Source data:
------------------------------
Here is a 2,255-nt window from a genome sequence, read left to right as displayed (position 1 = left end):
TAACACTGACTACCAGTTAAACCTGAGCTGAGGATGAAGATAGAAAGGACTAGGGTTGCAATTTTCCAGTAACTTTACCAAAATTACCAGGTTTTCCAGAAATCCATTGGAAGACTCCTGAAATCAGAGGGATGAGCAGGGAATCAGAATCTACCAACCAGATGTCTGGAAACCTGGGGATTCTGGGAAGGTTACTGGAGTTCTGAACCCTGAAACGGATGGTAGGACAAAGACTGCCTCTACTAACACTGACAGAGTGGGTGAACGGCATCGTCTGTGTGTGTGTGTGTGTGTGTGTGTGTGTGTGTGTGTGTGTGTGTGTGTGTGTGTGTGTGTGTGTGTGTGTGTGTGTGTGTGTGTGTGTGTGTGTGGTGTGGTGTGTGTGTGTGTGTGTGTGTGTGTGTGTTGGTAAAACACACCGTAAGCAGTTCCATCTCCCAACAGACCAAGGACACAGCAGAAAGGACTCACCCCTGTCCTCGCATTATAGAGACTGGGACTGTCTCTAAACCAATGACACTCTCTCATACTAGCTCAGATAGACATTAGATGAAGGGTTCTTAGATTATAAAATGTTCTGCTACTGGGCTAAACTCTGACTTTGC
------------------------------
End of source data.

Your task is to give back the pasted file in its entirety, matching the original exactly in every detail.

Here is a 2,255-nt window from a genome sequence, read left to right as displayed (position 1 = left end):
TAACACTGACTACCAGTTAAACCTGAGCTGAGGATGAAGATAGAAAGGACTAGGGTTGCAATTTTCCAGTAACTTTACCAAAATTACCAGGTTTTCCAGAAATCCATTGGAAGACTCCTGAAATCAGAGGGATGAGCAGGGAATCAGAATCTACCAACCAGATGTCTGGAAACCTGGGGATTCTGGGAAGGTTACTGGAGTTCTGAACCCTGAAACGGATGGTAGGACAAAGACTGCCTCTACTAACACTGACAGAGTGGGTGAACGGCATCGTCTGTGTGTGTGTGTGTGTGTGTGTGTGTGTGTGTGTGTGTGTGTGTGTGTGTGTGTGTGTGTGTGTGTGTGTGTGTGTGTGTGTGTGTGTGTGTGTGGTGTGGTGTGTGTGTGTGTGTGTGTGTGTGTGTGTTGGTAAAACACACCGTAAGCAGTTCCATCTCCCAACAGACCAAGGACACAGCAGAAAGGACTCACCCCTGTCCTCGCATTATAGAGACTGGGACTGTCTCTAAACCAATGACACTCTCTCATACTAGCTCAGATAGACATTAGATGAAGGGTTCTTAGATTATAAAATGTTCTGCTACTGGGCTAAACTCTGACTTTGC